The operation is performed using the BLAS library with multiple threads.

In this case, on my system, the operation takes about 7.117 seconds.

We will use this as a baseline and compare it to the same example when controlling the number of threads used by BLAS with threadpoolctl.

Try repeating the operation a few times and average the duration. We do not need a precise measurement, instead, we are interested in a directional change when controlling the number of threads via the threadpoolctl library.

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Took 7.117 seconds |

Next, let’s update the example to control the number of threads used by BLAS.

## Example of Matrix Multiplication with Limited BLAS Threads

We can update the previous example to control the number of threads used by BLAS via the threadpoolctl library.

There are two common scenarios we can explore.

The first is to configure BLAS to use one thread per physical CPU core. This can offer better performance for some operations, such as matrix multiplication.

The other scenario is to turn off the multithreaded capability of BLAS. This is helpful in programs where we want to use Python multithreading for parallelism instead of parallelism at the operation level in BLAS.

Let’s take a closer look at each example.

### Example of One Thread Per Physical CPU Core

In this example, we can configure BLAS to use one thread per physical CPU core in the system.

I have 4 physical CPU cores in my system, so we will configure the **threadpool_limits()** function to use 4 worker threads in BLAS when performing the matrix multiplication.

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... # limit the number of blas threads with threadpool_limits(limits=4, user_api='blas'): # matrix multiplication result = data1.dot(data2) |

Update the example to use the number of physical CPU cores in your system.

If you need help with determining the number of CPU cores in your system or more information on physical vs logical CPU cores, see the tutorial:

Tying this together the complete example with this change is listed below.

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# example of numpy matrix multiplication with limited blas threads from numpy import ones from time import time from threadpoolctl import threadpool_limits # size of arrays n = 8000 # create an array of random values data1 = ones((n, n)) data2 = ones((n, n)) # record start time start = time() # limit the number of blas threads with threadpool_limits(limits=4, user_api='blas'): # matrix multiplication result = data1.dot(data2) # calculate duration duration = time() - start print(f'Took {duration:.3f} seconds') |

Running the example first creates the two matrices.

The number of threads is then configured to be equal to the number of physical CPU cores.

The matrix operation is then performed using BLAS.

In this case, the example takes about 4.863 seconds.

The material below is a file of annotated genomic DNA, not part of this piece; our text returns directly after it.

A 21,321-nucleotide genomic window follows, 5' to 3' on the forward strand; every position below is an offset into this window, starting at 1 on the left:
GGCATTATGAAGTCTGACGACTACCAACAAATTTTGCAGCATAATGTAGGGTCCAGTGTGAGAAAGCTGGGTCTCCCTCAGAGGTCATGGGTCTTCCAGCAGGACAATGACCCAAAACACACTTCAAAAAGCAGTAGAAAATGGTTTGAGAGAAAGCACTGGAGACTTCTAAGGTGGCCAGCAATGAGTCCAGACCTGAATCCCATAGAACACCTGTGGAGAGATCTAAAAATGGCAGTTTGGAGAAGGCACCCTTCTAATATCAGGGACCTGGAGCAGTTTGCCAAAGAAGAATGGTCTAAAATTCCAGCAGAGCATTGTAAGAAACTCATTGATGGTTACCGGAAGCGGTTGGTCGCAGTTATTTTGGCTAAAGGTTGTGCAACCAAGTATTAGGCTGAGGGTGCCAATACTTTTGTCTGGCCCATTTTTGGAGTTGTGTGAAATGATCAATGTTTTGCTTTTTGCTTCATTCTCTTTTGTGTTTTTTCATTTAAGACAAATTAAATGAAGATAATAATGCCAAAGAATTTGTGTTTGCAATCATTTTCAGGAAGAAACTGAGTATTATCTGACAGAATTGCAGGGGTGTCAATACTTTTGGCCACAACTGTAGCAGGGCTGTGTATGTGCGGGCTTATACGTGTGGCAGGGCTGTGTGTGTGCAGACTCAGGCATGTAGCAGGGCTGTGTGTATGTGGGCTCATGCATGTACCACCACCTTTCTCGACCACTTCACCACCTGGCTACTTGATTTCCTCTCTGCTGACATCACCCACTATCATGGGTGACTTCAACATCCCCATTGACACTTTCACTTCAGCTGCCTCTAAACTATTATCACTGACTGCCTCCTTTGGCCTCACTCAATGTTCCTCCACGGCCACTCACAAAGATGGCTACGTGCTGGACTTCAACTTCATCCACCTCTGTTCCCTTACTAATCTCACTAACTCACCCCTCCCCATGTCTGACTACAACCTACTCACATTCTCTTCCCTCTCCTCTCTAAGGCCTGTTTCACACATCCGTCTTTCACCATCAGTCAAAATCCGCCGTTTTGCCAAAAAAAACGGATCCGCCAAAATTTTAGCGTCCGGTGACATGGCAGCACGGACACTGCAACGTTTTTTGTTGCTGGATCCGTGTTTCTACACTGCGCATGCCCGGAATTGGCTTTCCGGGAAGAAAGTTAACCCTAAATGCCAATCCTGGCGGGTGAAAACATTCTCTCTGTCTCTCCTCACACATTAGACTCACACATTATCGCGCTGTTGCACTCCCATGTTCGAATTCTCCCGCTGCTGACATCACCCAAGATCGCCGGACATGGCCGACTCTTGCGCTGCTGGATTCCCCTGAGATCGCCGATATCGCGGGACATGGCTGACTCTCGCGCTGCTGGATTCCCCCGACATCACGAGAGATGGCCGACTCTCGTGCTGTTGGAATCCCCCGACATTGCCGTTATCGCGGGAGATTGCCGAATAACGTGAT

This is about 2.254 seconds faster than the same operation with the default number of BLAS threads, or a speedup of about 1.46x.

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Took 4.863 seconds |

Next, let’s look at how we can **turn-off BLAS multithreading** in numpy.

### Example of Single-Threaded BLAS Operations

We can update the example to disable BLAS threads using the threadpoolctl library.

This can be achieved via the **threadpool_limits()** and setting the “**limits**” argument to 1.

This will use a single BLAS thread to perform the matrix multiplication.

For example:

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... # limit the number of blas threads with threadpool_limits(limits=1, user_api='blas'): # matrix multiplication result = data1.dot(data2) |

Tying this together, the complete example with this change is listed below.

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# example of numpy matrix multiplication with no blas threads from numpy import ones from time import time from threadpoolctl import threadpool_limits # size of arrays n = 8000 # create an array of random values data1 = ones((n, n)) data2 = ones((n, n)) # record start time start = time() # limit the number of blas threads with threadpool_limits(limits=1, user_api='blas'): # matrix multiplication result = data1.dot(data2) # calculate duration duration = time() - start print(f'Took {duration:.3f} seconds') |

Running the example first creates the two matrices.

The number of threads is then configured to be one.

The matrix operation is then performed using BLAS.

In this case, the operation took about 16.165 seconds.

This is about 9.048 seconds slower than the default number of threads used by BLAS, or a slowdown of about 2.27x.

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Took 16.165 seconds |

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## Takeaways

You now know how to control the number of threads used by BLAS via numpy with the threadpoolctl library.

**Do you have any questions?**

Ask your questions in the comments below and I will do my best to answer.